In the case of an issue of stock which amounts merely to a "split-up," as where a corporation, without changing its capital, issues five $20 shares in place of each $100 share, the courts have consistently held that the substituted shares are not taxable as an "original issue." American Laundry Machinery Co. v. Dean, 292 F. 620, D.C.S.D. Ohio; Trumbull Steel Co. v. Routzahn, 292 F. 1009, D.C.N.D. Ohio; Bowers v. West Va. Pulp & Paper Co., 2 Cir., 297 F. 225; Standard Mfg. Co. v. Heiner, 300 F. 252, D.C.W.D. Pa.; Cuba R. Co. v. United States, 60 Ct.Cl. 272. So, too, where one kind of stock was exchanged for another. Edwards v. Wabash Ry. Co., 2 Cir., 264 F. 610; In re GrantLees Gear Co., 1 F.2d 393, D.C.N.D. Ohio; Cleveland Provision Co. v. Weiss, 4 F.2d 408, D.C.N.D. Ohio. The appellant contends that in the present case the additional issue merely doubled the number of shares outstanding, and should be treated like a "split-up." But here the issue did effect a change in the capitalization of the company; the capital was increased by the sum of $538,900 and the surplus correspondingly decreased. The rights of shareholders were altered accordingly. It was a stock dividend. See United States v. Siegel, 8 Cir., 52 F.2d 63, 65. The Treasury Regulations have long classified a stock dividend as an "original issue." This accords, we believe, with common usage, for most people would regard shares issued as a dividend as a new issue, and not the same as a "split-up." So far as we are informed, no court has ruled upon the taxability of a stock dividend issue, although dicta in favor of it can be found. See American Laundry Machinery Co. v. Dean, 292 F. 620, 622, D.C.S.D. Ohio; Cleveland Provision Co. v. Weiss, 4 F.2d 408, 412, D.C.N.D. Ohio. The validity of the regulation appears too clear for dispute; and subsequent re-enactment of the stamp tax provisions indicates that Congress was content with the departmental interpretation. United States v. Safety Car Heating & Lighting Co., 297 U.S. 88, 95, 56 S. Ct. 353, 356, 80 L. Ed. 500.
There remains the question of the amount of the tax. The appellant argues that, if a stock dividend issue is taxable at all, the tax must be measured by the sum set aside for the stock dividend; namely, the $538,900 converted from surplus to capital. But the statute does not provide any such basis for the amount of the tax. It lays a tax upon the actual value thereof. See Commercial Credit Co. v. Tait, 2 F.2d 862, D.C. Md.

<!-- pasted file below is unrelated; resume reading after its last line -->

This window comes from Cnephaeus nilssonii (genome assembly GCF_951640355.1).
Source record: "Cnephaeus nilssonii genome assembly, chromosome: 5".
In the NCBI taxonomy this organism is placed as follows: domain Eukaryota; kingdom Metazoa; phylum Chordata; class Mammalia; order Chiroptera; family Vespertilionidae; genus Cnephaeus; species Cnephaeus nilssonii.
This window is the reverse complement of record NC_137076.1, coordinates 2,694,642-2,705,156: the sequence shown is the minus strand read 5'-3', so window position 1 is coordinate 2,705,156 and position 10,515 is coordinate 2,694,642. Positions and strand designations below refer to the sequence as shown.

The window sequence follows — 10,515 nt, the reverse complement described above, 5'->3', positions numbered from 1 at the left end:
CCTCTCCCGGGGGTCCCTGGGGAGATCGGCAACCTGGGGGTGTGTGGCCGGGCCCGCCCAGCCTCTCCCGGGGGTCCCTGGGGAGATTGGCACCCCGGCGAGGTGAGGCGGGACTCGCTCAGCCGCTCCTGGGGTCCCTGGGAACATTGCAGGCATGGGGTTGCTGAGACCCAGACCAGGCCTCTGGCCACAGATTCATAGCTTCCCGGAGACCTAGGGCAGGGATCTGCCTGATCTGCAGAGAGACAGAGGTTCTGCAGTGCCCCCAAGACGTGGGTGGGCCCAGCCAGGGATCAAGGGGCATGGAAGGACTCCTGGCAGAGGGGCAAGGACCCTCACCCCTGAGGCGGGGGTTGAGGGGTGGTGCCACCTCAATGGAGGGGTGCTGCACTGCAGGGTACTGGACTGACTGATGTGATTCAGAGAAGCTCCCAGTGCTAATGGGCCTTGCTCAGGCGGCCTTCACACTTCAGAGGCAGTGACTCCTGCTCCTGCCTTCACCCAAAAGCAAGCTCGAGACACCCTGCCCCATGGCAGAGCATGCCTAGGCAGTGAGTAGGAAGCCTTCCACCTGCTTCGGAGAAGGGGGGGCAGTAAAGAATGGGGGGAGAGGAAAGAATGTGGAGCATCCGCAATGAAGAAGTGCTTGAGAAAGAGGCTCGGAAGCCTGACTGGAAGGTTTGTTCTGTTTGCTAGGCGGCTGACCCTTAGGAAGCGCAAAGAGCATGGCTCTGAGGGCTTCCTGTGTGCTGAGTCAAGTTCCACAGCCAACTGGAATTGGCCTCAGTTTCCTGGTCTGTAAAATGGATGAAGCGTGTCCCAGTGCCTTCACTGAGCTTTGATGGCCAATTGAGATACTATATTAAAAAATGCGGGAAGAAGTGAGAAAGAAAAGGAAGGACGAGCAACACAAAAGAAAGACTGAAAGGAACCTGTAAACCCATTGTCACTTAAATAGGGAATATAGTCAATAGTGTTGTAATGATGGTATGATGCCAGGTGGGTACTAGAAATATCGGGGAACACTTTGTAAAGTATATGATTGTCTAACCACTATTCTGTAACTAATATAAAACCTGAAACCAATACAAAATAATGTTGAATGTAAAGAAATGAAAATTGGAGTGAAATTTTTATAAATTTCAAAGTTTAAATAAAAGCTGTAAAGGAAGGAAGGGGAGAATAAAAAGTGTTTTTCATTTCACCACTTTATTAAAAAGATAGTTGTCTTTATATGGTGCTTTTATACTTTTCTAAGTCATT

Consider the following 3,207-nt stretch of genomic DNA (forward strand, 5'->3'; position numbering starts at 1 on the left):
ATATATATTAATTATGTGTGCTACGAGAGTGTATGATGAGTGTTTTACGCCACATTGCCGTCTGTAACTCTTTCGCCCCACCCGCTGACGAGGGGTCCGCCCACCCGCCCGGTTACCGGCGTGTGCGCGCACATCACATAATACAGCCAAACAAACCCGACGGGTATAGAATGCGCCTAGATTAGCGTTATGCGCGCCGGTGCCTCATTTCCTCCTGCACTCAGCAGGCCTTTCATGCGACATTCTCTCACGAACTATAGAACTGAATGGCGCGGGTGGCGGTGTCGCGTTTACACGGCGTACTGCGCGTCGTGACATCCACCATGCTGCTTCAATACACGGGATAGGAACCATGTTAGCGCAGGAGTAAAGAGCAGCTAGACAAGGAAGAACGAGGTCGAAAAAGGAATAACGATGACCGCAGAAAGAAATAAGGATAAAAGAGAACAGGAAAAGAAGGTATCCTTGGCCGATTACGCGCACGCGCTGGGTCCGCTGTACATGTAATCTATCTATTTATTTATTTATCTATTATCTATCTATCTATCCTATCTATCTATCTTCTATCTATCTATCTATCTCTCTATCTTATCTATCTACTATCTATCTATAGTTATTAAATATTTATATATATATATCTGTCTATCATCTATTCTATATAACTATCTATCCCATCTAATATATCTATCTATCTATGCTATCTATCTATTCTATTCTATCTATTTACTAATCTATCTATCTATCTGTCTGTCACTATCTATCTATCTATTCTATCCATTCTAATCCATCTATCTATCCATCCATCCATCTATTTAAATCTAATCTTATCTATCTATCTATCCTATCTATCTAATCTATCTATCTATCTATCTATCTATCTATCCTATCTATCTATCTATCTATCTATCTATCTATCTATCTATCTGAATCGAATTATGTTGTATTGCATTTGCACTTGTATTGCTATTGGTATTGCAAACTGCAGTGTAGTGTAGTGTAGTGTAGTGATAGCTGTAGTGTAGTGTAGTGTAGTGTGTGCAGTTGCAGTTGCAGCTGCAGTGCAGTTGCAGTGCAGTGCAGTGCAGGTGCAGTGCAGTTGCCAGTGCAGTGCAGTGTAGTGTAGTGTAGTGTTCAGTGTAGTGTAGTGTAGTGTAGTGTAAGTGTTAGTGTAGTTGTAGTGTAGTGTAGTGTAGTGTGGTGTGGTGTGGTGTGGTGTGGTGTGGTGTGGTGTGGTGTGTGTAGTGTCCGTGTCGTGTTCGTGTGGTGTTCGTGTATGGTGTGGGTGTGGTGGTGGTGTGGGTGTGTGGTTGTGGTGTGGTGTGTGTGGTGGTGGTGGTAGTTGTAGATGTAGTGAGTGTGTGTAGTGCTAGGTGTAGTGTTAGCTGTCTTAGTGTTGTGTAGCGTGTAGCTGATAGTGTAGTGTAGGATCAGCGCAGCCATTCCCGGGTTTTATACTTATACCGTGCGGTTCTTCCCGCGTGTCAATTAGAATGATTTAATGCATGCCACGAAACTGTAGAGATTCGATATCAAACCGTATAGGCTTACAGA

As already stated, the Commissioner measured the actual value by the market value as evidenced by sales on the New York Stock Exchange on the date the certificates were issued, October 25, 1929. In so doing he acted in conformity with the regulation then in effect. T.R. 71, art. 27(d). The appellant contends that this regulation is void. It was so held in Intercoast Trading Co. v. McLaughlin, 18 F.Supp. 149, D.C.N.D. Cal. But we cannot agree that, where a fair and ready market exists, the market price does not establish the value of the article. "Actual" adds nothing. Cummings v. Merchants' National Bank, 101 U.S. 153, 162, 25 L. Ed. 903; Sanford v. Peck, 63 Conn. 486, 27 A. 1057, 1058. The value or "actual value" of the plaintiff's stock was what a seller could readily get for it in cash from willing purchasers. The complaint disclosed that trades upon the Exchange ran into thousands of shares each week during several months before and after October 25th. The allegation of facts establishing the existence of a fair and ready market and the market price of the plaintiff's stock on the critical date left no issue to be tried, despite the further allegations that prices on the Exchange were greatly inflated during the boom market of 1929 and were in excess of the actual value of the stocks dealt in thereon. Nor is it material that shortly after October 25th the market crashed. As Judge Patterson well said in his opinion: "The actual value of property is what a purchaser in fair and free market conditions would have given for it in fact, not what a court at a later time may think a purchaser would have been wise to give." See New York v. Sage, 239 U.S. 57, 61, 36 S. Ct. 25, 60 L. Ed. 143; Ithaca Trust Co. v. United States, 279 U.S. 151, 155, 49 S. Ct. 291, 73 L. Ed. 647; United States v. New River Collieries Co., 3 Cir., 276 F. 690, 693, affirmed, 262 U.S. 341, 43 S. Ct. 565, 67 L. Ed. 1014; compare Rogers v. Strong, 3 Cir., 72 F.2d 455, 457. In our opinion, the regulation did not conflict with the statute but established a valid "measuring rod" of value - at least as applied to the facts of this case.